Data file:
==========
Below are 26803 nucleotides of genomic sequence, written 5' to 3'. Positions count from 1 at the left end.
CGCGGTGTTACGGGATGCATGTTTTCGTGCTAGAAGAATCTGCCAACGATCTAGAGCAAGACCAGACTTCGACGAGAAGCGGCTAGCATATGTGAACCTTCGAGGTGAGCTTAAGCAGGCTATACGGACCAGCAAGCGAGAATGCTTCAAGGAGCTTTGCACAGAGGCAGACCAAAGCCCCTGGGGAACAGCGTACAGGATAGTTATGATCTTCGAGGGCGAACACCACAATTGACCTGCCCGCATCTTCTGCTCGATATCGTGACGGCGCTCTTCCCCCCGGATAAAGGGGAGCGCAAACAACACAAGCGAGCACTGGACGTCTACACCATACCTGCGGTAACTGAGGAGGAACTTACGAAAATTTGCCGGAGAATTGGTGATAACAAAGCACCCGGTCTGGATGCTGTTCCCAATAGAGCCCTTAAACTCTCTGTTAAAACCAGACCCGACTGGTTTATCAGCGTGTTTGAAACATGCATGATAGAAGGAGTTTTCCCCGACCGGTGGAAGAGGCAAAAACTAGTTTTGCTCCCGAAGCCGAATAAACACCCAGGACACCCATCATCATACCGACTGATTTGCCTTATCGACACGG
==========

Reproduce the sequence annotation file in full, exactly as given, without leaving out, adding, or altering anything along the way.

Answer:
Below are 26803 nucleotides of genomic sequence, written 5' to 3'. Positions count from 1 at the left end.
CGCGGTGTTACGGGATGCATGTTTTCGTGCTAGAAGAATCTGCCAACGATCTAGAGCAAGACCAGACTTCGACGAGAAGCGGCTAGCATATGTGAACCTTCGAGGTGAGCTTAAGCAGGCTATACGGACCAGCAAGCGAGAATGCTTCAAGGAGCTTTGCACAGAGGCAGACCAAAGCCCCTGGGGAACAGCGTACAGGATAGTTATGATCTTCGAGGGCGAACACCACAATTGACCTGCCCGCATCTTCTGCTCGATATCGTGACGGCGCTCTTCCCCCCGGATAAAGGGGAGCGCAAACAACACAAGCGAGCACTGGACGTCTACACCATACCTGCGGTAACTGAGGAGGAACTTACGAAAATTTGCCGGAGAATTGGTGATAACAAAGCACCCGGTCTGGATGCTGTTCCCAATAGAGCCCTTAAACTCTCTGTTAAAACCAGACCCGACTGGTTTATCAGCGTGTTTGAAACATGCATGATAGAAGGAGTTTTCCCCGACCGGTGGAAGAGGCAAAAACTAGTTTTGCTCCCGAAGCCGAATAAACACCCAGGACACCCATCATCATACCGACTGATTTGCCTTATCGACACGG